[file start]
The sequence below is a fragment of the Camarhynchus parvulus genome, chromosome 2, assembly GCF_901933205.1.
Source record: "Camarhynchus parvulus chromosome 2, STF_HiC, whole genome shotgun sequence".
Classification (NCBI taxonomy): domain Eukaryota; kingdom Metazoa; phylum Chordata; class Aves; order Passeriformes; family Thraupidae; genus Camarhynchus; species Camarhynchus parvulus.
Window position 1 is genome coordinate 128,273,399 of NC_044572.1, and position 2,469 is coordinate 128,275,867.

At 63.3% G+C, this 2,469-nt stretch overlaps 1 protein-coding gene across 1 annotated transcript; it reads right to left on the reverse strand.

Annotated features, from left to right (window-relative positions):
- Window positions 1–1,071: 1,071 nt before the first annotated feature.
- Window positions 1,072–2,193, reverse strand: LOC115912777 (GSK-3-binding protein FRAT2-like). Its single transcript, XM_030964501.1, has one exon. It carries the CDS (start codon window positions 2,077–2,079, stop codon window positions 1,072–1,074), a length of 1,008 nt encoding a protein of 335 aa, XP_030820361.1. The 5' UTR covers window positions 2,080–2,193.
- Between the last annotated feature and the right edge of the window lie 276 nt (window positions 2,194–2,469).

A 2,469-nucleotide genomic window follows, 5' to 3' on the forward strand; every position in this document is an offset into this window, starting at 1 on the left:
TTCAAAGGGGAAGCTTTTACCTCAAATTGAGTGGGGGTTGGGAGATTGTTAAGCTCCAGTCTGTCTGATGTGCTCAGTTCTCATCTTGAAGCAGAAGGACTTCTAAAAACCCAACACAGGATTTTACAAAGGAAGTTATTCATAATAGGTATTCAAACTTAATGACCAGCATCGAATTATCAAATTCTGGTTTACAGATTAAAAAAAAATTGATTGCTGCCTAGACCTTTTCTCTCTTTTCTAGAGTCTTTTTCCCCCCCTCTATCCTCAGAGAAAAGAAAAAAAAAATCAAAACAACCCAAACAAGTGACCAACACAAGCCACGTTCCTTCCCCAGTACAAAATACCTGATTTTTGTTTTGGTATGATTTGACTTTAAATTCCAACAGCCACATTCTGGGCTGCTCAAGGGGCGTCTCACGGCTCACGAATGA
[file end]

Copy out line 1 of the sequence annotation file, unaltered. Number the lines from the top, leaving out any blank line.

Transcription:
The sequence below is a fragment of the Camarhynchus parvulus genome, chromosome 2, assembly GCF_901933205.1.